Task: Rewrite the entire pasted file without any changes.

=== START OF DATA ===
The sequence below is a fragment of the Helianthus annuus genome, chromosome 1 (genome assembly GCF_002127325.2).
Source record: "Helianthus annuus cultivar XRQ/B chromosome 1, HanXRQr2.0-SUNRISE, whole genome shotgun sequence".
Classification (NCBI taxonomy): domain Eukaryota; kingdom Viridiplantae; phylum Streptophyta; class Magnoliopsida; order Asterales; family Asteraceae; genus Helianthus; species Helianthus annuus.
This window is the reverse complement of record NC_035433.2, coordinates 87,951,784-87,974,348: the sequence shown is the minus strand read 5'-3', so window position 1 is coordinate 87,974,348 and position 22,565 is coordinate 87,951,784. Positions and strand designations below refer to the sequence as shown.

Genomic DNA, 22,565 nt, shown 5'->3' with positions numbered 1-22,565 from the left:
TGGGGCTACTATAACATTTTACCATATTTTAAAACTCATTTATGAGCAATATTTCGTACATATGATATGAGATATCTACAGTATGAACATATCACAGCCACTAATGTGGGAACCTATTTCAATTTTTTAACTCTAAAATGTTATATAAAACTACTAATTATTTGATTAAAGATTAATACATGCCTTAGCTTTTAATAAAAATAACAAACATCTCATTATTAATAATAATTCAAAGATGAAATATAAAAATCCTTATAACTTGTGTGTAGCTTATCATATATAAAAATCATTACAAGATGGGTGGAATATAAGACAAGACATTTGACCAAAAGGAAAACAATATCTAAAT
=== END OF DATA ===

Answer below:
The sequence below is a fragment of the Helianthus annuus genome, chromosome 1 (genome assembly GCF_002127325.2).
Source record: "Helianthus annuus cultivar XRQ/B chromosome 1, HanXRQr2.0-SUNRISE, whole genome shotgun sequence".
Classification (NCBI taxonomy): domain Eukaryota; kingdom Viridiplantae; phylum Streptophyta; class Magnoliopsida; order Asterales; family Asteraceae; genus Helianthus; species Helianthus annuus.
This window is the reverse complement of record NC_035433.2, coordinates 87,951,784-87,974,348: the sequence shown is the minus strand read 5'-3', so window position 1 is coordinate 87,974,348 and position 22,565 is coordinate 87,951,784. Positions and strand designations below refer to the sequence as shown.

Genomic DNA, 22,565 nt, shown 5'->3' with positions numbered 1-22,565 from the left:
TGGGGCTACTATAACATTTTACCATATTTTAAAACTCATTTATGAGCAATATTTCGTACATATGATATGAGATATCTACAGTATGAACATATCACAGCCACTAATGTGGGAACCTATTTCAATTTTTTAACTCTAAAATGTTATATAAAACTACTAATTATTTGATTAAAGATTAATACATGCCTTAGCTTTTAATAAAAATAACAAACATCTCATTATTAATAATAATTCAAAGATGAAATATAAAAATCCTTATAACTTGTGTGTAGCTTATCATATATAAAAATCATTACAAGATGGGTGGAATATAAGACAAGACATTTGACCAAAAGGAAAACAATATCTAAAT